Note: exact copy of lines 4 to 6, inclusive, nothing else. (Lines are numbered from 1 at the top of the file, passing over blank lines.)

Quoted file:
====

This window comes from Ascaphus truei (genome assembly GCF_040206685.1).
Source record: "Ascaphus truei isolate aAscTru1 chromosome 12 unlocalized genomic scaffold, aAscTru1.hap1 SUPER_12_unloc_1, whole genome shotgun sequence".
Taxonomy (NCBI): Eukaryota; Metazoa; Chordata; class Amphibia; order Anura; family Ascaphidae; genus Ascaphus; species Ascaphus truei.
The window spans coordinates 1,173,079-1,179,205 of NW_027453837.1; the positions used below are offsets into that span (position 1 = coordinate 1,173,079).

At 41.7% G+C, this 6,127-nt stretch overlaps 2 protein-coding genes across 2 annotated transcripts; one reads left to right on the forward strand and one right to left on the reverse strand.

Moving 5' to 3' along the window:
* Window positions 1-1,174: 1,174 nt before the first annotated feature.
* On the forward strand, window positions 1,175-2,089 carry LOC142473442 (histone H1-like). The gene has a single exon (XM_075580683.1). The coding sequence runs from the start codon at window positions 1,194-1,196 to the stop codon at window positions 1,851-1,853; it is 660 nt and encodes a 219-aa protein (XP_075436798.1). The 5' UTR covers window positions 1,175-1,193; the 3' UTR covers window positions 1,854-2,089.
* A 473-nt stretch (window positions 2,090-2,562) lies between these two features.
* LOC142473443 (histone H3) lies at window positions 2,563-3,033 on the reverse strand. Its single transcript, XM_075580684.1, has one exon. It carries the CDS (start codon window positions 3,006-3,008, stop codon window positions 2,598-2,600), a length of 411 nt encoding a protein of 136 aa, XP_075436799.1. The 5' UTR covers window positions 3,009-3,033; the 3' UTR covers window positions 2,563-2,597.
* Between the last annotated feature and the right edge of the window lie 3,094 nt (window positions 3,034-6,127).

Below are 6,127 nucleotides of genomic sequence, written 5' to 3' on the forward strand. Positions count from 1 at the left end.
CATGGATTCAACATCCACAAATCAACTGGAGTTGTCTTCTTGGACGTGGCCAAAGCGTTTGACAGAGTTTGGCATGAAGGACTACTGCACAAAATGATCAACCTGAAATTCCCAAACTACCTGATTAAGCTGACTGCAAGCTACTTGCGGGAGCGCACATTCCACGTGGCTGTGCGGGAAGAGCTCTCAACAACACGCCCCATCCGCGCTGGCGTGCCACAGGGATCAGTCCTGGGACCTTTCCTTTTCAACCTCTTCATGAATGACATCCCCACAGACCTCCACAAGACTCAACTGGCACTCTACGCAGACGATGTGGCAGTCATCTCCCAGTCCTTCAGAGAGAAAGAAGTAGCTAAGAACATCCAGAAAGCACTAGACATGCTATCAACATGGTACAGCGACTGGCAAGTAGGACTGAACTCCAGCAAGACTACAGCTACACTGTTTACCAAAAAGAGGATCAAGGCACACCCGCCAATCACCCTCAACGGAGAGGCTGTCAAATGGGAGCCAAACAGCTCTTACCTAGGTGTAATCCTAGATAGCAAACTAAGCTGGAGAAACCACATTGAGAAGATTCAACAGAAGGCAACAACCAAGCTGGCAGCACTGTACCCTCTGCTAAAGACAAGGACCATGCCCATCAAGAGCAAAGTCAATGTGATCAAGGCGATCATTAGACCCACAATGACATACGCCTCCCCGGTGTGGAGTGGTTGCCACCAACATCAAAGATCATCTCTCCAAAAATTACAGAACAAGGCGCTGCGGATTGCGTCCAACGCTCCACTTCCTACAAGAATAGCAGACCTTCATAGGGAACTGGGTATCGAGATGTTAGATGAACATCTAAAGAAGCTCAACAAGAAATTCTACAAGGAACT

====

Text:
The window spans coordinates 1,173,079-1,179,205 of NW_027453837.1; the positions used below are offsets into that span (position 1 = coordinate 1,173,079).

At 41.7% G+C, this 6,127-nt stretch overlaps 2 protein-coding genes across 2 annotated transcripts; one reads left to right on the forward strand and one right to left on the reverse strand.

Moving 5' to 3' along the window: